US trade war casts shadow over GCC-China ties
Largely positive about their growing ties with Beijing in recent years, countries in the region continue to look at the Chinese economy through the BRI, in the long term, which promises many global projects.
They may look like a motley group of stern, photo-snapping people, but ignore the Chinese tourist at your peril. Around 1.6 million of them travelled to the GCC last year and their number is likely to reach three million in 2022.
If you argue that they don't spend enough, think again. A McKinsey report says over 70 per cent of Chinese tourists travel with family and friends. More importantly, they register the highest international per trip spending among global travellers.
According to one estimate, China is set to account for a quarter of international tourism by 2030.
No wonder, most countries in the region offer visas on arrival to them. Even logistically that makes more sense. Hotels employ mandarin hotline and concierge service while service providers try to add unique and personal touches to their travel experience.
Airports on both sides have played their part, registering the fastest rise in hub connectivity worldwide in the last 10 years. All the major regional airlines provide direct flights to various cities in China and have arrangements in place to connect more destinations and offer more flexible flight schedules.
Dubai-based Emirates Airlines operates 38 weekly flights in the sector. Abu Dhabi's Etihad Airways has 28 flights to China every week and has transported five million passengers to and from China since it took off for Beijing 11 years ago.
Yet, a very large segment of this market remains untapped. Only 7 per cent of people in this country of 1.3 billion have a passport. As is the case with any middle-class surge, upward mobility boosts spending capacity.
Albert Khaoutiev of the Allegis Group puts it rather succinctly. "Chinese middle class is becoming increasingly rich and spends more and more on leisure including luxury travel," he says. So where there is a demand, there is the will to supply.
But there are also other dimensions to the GCC-China relations some of which is fuelled by the belief that China plans big, and plans centrally and decisively. It also plans long-term.
The need to enhance cooperation is mutual, too. In the words of Khaoutiev, China sees the GCC as stable political partners and as a gateway to the Arab world in general. "It uses multilevel diplomacy through trade, culture, military and other forms of collaboration."
China watchers believe that most of these factors are likely to remain relevant going forward. Energy access and security will always be primary and China's ambitious Belt and Road Initiative (BRI) will continue to offer a vital paradigm for mutual investment and development.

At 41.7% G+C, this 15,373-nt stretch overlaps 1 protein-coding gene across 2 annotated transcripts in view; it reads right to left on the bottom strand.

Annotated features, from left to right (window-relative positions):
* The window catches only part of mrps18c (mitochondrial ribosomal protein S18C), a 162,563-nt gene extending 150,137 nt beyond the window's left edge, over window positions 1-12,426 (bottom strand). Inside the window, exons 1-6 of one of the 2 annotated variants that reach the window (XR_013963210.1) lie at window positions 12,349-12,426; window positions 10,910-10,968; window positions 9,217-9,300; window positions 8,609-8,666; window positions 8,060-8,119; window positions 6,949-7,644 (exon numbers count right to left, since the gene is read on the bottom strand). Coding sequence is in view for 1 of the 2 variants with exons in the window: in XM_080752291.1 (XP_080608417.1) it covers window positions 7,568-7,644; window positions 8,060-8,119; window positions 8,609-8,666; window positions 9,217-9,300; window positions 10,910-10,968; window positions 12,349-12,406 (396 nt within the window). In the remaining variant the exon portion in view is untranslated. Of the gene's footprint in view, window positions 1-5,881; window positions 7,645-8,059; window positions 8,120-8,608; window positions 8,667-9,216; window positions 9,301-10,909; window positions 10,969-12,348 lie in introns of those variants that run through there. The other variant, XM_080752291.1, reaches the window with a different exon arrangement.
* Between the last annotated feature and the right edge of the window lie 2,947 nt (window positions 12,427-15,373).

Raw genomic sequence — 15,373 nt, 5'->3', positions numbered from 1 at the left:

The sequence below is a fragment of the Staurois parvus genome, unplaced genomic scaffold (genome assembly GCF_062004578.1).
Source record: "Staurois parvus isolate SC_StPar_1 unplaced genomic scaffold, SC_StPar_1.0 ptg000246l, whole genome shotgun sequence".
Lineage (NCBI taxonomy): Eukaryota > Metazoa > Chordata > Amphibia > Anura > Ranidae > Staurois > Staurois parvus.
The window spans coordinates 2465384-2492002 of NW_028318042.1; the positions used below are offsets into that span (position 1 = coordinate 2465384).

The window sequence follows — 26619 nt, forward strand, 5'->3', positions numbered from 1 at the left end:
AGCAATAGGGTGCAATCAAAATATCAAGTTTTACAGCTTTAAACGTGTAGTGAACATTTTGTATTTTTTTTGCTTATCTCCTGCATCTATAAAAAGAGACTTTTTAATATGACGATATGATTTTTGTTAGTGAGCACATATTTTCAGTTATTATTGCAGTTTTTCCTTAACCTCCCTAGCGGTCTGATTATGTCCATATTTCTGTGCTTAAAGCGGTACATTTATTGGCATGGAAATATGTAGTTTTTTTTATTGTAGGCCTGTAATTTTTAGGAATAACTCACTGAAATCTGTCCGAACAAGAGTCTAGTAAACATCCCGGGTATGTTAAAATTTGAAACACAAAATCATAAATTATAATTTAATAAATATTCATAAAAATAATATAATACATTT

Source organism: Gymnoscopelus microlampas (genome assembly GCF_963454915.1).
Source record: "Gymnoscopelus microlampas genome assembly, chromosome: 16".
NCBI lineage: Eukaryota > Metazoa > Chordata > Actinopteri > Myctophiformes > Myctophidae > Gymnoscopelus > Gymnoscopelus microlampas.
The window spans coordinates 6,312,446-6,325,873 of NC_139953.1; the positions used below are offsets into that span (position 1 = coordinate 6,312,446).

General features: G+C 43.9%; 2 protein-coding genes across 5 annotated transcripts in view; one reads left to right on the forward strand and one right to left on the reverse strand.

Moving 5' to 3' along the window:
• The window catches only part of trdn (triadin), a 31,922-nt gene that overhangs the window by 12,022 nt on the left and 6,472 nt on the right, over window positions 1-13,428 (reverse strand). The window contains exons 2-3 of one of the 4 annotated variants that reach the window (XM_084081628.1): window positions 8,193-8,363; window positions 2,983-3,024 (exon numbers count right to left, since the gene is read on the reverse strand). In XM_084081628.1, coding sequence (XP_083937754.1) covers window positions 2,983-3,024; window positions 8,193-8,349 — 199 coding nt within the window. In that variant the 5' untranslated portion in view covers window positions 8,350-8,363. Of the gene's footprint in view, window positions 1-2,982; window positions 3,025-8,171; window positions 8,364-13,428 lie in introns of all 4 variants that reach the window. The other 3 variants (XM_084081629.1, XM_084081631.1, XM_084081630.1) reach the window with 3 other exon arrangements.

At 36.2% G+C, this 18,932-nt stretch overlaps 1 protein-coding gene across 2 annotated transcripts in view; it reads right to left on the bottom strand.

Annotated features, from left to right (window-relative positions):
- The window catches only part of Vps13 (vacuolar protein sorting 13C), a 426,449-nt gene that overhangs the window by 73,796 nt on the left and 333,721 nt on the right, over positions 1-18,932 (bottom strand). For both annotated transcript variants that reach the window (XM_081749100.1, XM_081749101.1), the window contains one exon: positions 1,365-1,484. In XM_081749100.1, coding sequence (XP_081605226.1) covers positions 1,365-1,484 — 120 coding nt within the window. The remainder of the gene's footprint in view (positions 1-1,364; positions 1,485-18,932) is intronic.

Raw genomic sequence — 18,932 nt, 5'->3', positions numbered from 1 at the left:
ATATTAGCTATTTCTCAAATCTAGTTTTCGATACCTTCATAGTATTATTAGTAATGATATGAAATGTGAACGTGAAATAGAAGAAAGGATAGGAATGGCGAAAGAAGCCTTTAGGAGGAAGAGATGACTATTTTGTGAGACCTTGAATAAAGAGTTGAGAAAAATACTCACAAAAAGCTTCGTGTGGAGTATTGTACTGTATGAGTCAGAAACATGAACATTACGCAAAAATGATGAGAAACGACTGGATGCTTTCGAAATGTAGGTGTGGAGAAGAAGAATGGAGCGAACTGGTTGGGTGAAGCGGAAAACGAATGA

But a new set of reality is also emerging.
After 30 years of China's economic rise, which dazzled the world and shouldered global growth, the dragon appears to be slowing down, at least for the moment.
Even before an ongoing intense trade war with the United States started, China experienced a slump in domestic demand and has a mounting debt problem.
The year 2018 was the weakest for the country since 1990.
As a result, questions that were unthinkable until recently are beginning to be asked. So, should the Gulf economies leverage more on China?
Largely positive about their growing ties with Beijing in recent years, countries in the region continue to look at the Chinese economy through the BRI, in the long term, which promises many global projects. So what are the bumps on the way?
Dr Josef Gregory Mahoney, professor of politics and executive director, International Center for Advanced Political Studies at the East China Normal University, says US-China discord is probably the biggest factor driving a potential great leap in China-GCC relations.
"The greatest danger to China-GCC relations is likely to be American unilateralism and associated diplomatic and economic pressures, to which some GCC member nations may feel especially susceptible," he says.
The good news is we are looking at an expansion of ties over and above the age-old energy interdependence and trade. Saudi Arabia continues to be the largest source of China's crude oil imports. The UAE-China trade, which is worth around $60 billion annually, is being projected for a threefold increase. So the avenues for cooperation are constantly growing.
Yet for Gulf economies, it should be a case of once bitten twice shy. While it is good to prepare for a set of projected tourist numbers but to believe it as written in stone could be tricky. It makes sense to reap dividends if these numbers materialise but it will help to have a backup plan if they don't. As far as catching a cold is concerned, both China and the US will have to sneeze perpetually for the contagion to reach here.
Ehtesham Shahid is a senior journalist based in Dubai.